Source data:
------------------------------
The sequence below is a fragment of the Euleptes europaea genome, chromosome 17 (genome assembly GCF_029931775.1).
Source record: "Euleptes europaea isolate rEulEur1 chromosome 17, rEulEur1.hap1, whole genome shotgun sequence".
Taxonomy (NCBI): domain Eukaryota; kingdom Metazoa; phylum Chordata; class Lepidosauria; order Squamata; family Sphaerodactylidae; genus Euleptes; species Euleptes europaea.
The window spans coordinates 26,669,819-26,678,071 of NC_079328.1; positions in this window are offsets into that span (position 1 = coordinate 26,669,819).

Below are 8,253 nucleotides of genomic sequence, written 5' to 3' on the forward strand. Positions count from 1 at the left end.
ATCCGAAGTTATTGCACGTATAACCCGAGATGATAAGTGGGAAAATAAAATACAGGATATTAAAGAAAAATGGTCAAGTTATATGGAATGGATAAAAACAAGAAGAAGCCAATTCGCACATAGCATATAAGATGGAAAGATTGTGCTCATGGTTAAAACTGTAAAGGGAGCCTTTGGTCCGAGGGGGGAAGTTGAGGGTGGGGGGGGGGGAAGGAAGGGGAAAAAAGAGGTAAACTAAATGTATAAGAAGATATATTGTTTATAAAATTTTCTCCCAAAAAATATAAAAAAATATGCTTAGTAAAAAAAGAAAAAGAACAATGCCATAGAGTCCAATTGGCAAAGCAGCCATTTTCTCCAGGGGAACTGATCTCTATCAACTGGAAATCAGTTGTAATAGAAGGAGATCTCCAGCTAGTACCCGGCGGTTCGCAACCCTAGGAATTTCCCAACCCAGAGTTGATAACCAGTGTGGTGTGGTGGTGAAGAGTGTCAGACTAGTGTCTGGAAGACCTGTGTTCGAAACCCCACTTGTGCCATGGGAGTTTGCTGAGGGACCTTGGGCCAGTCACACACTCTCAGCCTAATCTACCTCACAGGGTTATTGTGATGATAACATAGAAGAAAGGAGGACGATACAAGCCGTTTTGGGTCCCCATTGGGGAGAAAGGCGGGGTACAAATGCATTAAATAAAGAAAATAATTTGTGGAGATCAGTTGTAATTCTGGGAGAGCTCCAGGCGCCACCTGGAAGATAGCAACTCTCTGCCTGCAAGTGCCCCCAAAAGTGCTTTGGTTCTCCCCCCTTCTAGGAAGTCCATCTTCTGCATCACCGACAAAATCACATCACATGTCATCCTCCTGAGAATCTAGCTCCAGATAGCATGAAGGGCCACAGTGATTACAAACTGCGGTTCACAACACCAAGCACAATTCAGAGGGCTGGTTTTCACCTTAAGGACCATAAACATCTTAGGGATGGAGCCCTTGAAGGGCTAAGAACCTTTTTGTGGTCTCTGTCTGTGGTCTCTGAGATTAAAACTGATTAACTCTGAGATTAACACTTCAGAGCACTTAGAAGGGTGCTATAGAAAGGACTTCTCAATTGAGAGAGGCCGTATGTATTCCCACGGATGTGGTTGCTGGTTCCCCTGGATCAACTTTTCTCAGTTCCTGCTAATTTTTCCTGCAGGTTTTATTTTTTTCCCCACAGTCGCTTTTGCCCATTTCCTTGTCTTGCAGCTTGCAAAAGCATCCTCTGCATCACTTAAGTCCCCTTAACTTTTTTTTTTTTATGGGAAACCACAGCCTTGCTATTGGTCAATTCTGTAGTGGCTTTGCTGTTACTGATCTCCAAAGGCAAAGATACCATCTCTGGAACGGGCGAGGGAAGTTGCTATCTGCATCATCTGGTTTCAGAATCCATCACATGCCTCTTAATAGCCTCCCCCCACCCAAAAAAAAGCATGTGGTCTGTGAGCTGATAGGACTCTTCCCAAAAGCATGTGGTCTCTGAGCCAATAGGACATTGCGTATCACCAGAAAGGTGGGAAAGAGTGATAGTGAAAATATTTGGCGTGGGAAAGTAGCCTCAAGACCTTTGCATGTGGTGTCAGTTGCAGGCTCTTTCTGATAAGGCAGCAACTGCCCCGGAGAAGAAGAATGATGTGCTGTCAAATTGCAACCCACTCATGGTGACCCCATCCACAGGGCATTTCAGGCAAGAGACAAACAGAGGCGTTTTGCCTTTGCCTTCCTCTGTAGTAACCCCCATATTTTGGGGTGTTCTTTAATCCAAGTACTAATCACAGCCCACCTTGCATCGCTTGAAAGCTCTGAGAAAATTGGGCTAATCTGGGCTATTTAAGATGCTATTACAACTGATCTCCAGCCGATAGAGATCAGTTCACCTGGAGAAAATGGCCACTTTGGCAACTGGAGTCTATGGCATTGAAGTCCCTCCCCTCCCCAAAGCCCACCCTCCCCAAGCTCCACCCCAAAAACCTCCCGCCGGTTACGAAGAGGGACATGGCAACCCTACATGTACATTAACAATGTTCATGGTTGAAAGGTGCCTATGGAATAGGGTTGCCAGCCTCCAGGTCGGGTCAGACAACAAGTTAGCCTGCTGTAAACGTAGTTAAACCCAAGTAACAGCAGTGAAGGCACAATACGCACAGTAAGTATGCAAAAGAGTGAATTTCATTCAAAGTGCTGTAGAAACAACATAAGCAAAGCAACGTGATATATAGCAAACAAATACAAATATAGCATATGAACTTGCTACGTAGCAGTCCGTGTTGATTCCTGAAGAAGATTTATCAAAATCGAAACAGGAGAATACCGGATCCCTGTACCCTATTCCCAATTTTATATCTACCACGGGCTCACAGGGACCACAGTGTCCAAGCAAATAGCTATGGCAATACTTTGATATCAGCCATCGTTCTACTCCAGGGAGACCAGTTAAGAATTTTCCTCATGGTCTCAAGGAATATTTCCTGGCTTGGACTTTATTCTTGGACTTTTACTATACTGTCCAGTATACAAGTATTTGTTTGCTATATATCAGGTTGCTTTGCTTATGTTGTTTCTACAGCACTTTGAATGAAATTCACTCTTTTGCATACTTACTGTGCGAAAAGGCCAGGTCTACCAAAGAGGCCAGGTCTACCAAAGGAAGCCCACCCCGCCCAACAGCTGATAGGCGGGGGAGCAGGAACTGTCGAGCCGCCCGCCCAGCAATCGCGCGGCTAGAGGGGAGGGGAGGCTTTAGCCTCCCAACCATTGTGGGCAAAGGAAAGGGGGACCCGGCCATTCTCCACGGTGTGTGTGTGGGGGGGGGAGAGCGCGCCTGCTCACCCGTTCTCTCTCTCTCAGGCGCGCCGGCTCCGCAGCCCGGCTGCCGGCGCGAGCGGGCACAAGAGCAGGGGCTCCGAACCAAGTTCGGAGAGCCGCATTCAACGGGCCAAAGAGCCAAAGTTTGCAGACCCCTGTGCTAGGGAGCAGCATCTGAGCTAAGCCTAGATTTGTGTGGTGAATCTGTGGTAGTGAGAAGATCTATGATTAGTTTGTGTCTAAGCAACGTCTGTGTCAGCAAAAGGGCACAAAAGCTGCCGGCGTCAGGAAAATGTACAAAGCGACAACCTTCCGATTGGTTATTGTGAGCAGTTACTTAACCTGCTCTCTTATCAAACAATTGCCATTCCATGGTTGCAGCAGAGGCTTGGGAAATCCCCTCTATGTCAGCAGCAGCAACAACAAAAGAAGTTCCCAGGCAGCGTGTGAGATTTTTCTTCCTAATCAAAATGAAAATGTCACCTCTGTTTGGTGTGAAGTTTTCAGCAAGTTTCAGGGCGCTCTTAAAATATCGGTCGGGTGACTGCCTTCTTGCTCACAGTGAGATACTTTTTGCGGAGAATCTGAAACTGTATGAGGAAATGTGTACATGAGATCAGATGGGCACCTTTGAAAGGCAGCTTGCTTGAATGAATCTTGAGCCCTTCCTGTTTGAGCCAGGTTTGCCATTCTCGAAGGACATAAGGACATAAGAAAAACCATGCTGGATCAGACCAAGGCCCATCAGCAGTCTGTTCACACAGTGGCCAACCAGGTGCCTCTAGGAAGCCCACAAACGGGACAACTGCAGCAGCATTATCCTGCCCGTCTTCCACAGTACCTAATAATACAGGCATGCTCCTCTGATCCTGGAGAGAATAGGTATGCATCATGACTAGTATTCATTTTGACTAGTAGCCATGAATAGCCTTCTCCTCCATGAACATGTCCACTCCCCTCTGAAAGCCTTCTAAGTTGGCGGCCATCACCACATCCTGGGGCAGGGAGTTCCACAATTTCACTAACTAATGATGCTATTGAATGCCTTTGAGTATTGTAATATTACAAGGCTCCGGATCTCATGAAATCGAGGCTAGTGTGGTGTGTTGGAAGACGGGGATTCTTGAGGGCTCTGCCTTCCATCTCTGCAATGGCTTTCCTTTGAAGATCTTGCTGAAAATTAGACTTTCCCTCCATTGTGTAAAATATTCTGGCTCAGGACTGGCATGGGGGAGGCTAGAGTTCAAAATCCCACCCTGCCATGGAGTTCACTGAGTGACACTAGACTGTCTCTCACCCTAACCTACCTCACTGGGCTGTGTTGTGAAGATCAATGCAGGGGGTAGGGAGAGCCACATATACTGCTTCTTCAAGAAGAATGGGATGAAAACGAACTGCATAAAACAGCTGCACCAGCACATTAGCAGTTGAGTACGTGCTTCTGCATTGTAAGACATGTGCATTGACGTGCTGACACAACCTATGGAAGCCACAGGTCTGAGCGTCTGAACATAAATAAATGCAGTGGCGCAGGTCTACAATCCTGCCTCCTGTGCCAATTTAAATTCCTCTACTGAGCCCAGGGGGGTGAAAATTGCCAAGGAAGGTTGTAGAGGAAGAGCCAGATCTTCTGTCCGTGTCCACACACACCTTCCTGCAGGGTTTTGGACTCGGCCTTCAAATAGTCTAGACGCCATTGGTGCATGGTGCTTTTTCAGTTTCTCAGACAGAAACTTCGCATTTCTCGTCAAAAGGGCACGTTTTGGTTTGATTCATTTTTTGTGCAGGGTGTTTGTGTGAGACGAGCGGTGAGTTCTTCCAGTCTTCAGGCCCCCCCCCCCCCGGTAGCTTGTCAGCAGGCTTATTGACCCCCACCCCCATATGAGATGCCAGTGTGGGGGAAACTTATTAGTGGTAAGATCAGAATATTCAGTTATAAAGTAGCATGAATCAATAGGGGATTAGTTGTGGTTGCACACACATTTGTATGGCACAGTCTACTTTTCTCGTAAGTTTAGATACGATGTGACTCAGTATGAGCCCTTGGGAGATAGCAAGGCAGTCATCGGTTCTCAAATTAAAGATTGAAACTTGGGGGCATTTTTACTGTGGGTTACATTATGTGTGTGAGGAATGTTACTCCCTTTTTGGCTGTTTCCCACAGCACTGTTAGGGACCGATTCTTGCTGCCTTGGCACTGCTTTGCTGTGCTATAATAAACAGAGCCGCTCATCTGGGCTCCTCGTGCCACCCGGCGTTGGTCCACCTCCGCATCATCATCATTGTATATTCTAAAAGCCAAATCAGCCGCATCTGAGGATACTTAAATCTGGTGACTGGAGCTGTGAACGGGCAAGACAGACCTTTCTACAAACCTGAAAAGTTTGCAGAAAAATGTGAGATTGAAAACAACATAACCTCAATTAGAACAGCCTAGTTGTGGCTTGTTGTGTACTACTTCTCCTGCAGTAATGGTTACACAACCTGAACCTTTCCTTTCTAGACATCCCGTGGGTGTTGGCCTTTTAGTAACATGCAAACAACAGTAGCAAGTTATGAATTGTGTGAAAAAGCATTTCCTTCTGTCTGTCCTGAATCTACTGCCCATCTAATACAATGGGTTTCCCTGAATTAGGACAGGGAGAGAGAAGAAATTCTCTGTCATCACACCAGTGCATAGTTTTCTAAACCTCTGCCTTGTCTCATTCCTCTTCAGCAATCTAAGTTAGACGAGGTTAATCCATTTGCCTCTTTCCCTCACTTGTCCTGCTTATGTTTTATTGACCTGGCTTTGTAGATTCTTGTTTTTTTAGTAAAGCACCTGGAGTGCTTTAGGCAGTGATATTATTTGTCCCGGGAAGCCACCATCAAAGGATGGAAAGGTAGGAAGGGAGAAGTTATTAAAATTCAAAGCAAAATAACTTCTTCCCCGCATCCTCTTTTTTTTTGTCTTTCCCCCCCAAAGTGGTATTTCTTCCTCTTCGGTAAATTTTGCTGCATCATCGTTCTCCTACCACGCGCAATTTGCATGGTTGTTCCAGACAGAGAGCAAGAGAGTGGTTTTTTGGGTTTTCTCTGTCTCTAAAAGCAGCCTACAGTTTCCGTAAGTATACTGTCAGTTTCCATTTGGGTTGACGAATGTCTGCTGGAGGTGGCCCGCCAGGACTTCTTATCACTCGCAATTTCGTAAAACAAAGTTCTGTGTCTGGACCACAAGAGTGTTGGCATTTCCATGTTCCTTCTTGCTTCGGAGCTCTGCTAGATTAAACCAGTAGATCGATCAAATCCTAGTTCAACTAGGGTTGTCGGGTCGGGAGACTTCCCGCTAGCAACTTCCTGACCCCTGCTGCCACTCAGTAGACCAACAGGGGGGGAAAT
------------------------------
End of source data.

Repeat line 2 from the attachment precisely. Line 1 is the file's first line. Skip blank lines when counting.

Source record: "Euleptes europaea isolate rEulEur1 chromosome 17, rEulEur1.hap1, whole genome shotgun sequence".